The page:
08 August 2011

Dimensional analysis for gravity trains

A surprising fact: drill a straight tunnel through the earth, between any two points. Drop a burrito in at one end. Assuming that you could actually build the tunnel, and that there's no friction, the burrito comes out the other end in 42 minutes. This is called a gravity train and it's not hard to prove (the version I link to is due to Alexandre Eremenko of Purdue) that the time it takes the burrito to get from one end to the other is (3π/4)-1/2 (G ρ)-1/2, where G is the gravitational constant and ρ is the density of the Earth. Alternatively this can be written as (r3/Gm)1/2, where r is the radius of the earth and m its mass.

Everyone's so surprised, when they see this, that the time doesn't depend on the distance between the two points! And this is interesting, but as a result you don't see the more subtle fact that the time doesn't depend on the size of the planet. If I make a super-Earth that is twice the radius but made of the same stuff, so it's eight times as massive, then the density stays the same. Somewhat surprisingly you can see this using dimensional analysis. It's "obvious" that this time, if it exists, can only depend on the mass of the earth, the radius of the earth, and the gravitational constant. The mass of the earth, m, has dimension M; the radius, r, has dimension L; the gravitational constant has dimension L3 M-1 T-2. The only combination mα rβ Gγ that has units of time is G-1/2 m-1/2 r3/2.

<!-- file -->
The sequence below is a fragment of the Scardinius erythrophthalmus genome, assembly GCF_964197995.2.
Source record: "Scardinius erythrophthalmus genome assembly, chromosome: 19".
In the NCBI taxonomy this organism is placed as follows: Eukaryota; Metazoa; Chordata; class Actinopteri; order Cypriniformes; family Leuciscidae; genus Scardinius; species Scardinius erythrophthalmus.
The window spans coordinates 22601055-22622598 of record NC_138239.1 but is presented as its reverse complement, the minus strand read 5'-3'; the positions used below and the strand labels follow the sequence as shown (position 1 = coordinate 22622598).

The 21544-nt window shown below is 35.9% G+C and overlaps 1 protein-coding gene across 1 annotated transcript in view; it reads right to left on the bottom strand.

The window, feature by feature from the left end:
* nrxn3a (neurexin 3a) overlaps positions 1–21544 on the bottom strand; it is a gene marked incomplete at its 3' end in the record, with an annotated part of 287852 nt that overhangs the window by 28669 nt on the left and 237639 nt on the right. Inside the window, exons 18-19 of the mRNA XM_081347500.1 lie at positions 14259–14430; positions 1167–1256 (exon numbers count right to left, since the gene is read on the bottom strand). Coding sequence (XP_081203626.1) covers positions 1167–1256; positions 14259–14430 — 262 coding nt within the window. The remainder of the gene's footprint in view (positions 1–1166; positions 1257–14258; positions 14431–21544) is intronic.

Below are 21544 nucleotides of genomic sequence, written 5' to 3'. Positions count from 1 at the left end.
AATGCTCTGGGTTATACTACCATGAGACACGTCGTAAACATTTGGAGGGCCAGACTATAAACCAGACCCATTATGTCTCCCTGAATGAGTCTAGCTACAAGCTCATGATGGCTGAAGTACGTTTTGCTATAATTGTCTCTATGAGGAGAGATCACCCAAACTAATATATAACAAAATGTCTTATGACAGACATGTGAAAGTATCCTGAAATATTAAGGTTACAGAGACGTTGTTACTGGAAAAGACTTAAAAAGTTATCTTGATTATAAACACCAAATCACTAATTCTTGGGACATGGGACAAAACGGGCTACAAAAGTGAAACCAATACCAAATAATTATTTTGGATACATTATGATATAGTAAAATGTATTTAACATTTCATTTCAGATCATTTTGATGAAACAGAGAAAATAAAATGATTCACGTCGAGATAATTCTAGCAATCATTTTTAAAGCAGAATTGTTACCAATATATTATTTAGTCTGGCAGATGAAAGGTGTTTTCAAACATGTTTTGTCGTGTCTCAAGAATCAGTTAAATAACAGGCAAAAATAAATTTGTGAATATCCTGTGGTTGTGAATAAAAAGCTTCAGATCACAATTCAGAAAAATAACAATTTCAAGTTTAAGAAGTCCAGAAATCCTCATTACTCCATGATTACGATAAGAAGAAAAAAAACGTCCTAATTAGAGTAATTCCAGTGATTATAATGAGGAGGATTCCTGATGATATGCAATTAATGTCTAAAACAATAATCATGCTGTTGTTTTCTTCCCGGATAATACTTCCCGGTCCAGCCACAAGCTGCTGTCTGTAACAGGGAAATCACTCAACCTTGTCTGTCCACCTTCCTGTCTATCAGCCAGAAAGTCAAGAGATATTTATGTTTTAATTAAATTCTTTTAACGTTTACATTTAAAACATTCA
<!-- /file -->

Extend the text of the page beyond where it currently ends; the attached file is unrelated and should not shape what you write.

Of course I'm making a big assumption there -- that the constant time "42 minutes" is actually a constant! It seems perfectly reasonable that it could depend on the distance between the two termini. I'll handwave that away by saying that it depends on the angle formed by the two termini and the center of the earth. And angles are of course dimensionless.

(The Alameda-Weehawken burrito tunnel, being non-fictional, uses magnets to accelerate and decelerate the foil-wrapper burritos and takes 64 minutes instead of the theoretical 42.)